Horses Don’t Like to Step on You

I know this is a weird thought, but horses do not like stepping on people. We’re squishy. The human body does not feel like secure footing to a horse so if they can and they want to, they will avoid stepping on you.

I once had a horse that would occasionally freak out when you put your foot into the stirrup preparing to mount. I knew this, but since it was something she’d never done to me before, I forgot. Bad idea. I was getting ready to pony my other horse off of her. I put one foot in the stirrup, grabbed some mane, and the mare exploded. I fell onto my back with two horses freaking out right on top of me. I thought I was dead for sure. When they both ran off, I sat up and examined myself. No bruises, no fractures, nothing was squished. I did, however, have hoof prints all over my shirt. The horses knew I was there and avoided stomping on me.

My husband the farrier used to rodeo. He had a stallion he rode all the time. After the rodeo he put Satan, great name, into the trailer and then went of and got roaring drunk. He found his trailer, crawled into the stall with Satan and passed out. In the morning, he was wet because the stud peed all over him, but never stepped on him. He was wet and the stud was sick of being locked in the trailer, but not stepped on.

Now horses know exactly where their feet are. I hear what you’re saying. How can that be? For one thing, do you know where your feet are? Of course you do and just because a horse has four does not mean he’s lost track of them. When I was a polo groom, I had one horse that would intentionally step on your foot if given the chance. I found that out the hard way. Broken toes. Boots can only do so much. He would watch out of the corner of his eye, and when I stupidly stepped in close to put on his bridle, he nailed my foot. He’d been waiting.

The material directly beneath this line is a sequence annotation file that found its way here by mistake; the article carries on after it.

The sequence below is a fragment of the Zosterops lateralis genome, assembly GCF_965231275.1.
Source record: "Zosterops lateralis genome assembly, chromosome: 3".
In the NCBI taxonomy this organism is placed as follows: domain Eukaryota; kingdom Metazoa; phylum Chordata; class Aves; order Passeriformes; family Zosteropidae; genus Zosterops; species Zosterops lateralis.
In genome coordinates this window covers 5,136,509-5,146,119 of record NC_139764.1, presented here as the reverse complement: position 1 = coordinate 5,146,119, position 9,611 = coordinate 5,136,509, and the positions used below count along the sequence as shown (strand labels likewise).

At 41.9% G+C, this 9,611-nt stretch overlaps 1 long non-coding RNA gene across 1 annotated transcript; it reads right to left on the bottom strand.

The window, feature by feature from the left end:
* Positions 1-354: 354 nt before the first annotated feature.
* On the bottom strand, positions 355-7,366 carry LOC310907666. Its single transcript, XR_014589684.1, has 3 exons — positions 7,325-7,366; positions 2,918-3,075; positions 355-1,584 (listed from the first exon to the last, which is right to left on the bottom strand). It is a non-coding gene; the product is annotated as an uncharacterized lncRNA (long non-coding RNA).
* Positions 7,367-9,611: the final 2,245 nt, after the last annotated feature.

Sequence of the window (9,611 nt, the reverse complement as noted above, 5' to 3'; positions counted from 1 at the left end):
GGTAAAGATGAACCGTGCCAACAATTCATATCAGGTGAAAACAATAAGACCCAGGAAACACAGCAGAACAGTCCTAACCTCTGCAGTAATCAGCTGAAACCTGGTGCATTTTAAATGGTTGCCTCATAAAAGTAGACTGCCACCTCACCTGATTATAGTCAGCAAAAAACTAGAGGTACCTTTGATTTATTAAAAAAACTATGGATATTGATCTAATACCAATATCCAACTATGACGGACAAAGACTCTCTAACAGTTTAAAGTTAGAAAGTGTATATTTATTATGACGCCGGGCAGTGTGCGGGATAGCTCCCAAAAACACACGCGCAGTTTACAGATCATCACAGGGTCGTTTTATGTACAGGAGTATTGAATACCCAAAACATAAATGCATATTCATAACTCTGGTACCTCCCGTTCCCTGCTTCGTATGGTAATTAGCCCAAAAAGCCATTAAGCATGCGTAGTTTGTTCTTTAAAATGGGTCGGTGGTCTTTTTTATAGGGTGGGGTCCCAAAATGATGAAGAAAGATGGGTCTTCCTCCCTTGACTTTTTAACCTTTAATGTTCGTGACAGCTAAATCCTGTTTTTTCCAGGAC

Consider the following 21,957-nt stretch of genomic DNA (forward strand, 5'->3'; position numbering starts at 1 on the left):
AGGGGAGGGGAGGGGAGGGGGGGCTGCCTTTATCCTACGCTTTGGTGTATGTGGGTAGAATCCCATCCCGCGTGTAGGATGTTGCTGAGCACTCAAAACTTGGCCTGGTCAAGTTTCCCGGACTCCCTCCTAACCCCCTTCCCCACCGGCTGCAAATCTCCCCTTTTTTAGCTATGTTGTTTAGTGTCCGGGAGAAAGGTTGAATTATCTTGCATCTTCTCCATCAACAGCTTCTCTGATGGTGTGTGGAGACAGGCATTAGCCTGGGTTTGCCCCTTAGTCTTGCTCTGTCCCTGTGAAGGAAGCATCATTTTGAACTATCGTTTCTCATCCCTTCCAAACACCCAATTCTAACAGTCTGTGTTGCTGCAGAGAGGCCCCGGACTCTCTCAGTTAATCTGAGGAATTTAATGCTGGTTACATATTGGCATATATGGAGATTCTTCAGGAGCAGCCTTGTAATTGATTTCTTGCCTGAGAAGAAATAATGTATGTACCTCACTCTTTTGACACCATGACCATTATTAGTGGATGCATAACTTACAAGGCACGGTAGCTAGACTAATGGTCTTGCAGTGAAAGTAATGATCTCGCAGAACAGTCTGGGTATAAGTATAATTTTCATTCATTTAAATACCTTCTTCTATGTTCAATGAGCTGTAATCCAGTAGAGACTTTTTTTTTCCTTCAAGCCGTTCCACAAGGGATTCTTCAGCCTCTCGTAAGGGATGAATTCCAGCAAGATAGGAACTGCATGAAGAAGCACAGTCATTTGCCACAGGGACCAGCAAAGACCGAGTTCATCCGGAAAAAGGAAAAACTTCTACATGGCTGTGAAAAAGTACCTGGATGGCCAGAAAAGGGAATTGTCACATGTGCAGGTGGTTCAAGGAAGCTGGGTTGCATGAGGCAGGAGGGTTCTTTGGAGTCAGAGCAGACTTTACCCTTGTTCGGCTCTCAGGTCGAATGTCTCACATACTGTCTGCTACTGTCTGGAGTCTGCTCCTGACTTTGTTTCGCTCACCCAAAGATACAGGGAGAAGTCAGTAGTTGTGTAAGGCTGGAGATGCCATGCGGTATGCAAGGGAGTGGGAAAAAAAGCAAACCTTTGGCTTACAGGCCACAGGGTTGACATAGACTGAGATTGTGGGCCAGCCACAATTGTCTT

So, even though a horse won’t step on you, does not mean they won’t stomp on your foot, especially if by doing so they can avoid work. Horses only do one thing voluntarily and that’s eat. Some are kinder and more willing and some less. So always be careful, andIMG_3682 know if a stampede of horses is headed your way, hide.

Author: Janet Post

I’m the daughter of a Marine Corps colonel. I lived the military life until I got out of high school. At that point I was a wild child. I got married and moved to Canada where I lived up the Sechelt Inlet, the scene for Spellcast Waters. I lived in a log cabin, with wood heat and a wood cook stove fifteen miles by boat from the nearest town. I’ve moved a lot. Between the military upbringing and just rambling around the country, I’ve moved 40 times. I lived in Hawaii and worked as a polo groom for fifteen years, then I moved to Florida where I became a reporter. For ten years I covered kids in high school and middle school. Kids as athletes, kids doing amazing things no matter how hard their circumstances. It impressed me, and it awed me. How wonderful teens are. They have spirit and courage in the face of the roughest time of their lives. High school is a war zone. Between dodging bullies, school work and after school activities, teens now days have a lot on their plate. I wrote stories about them and I photographed them. My goal was to see every kid in their local newspaper before they graduated. I love kids, horses and I paint, and I write. Now I live in the swampland of Florida with too many dogs and my fifteen-year old granddaughter. Life is beautiful. Live in the moment.

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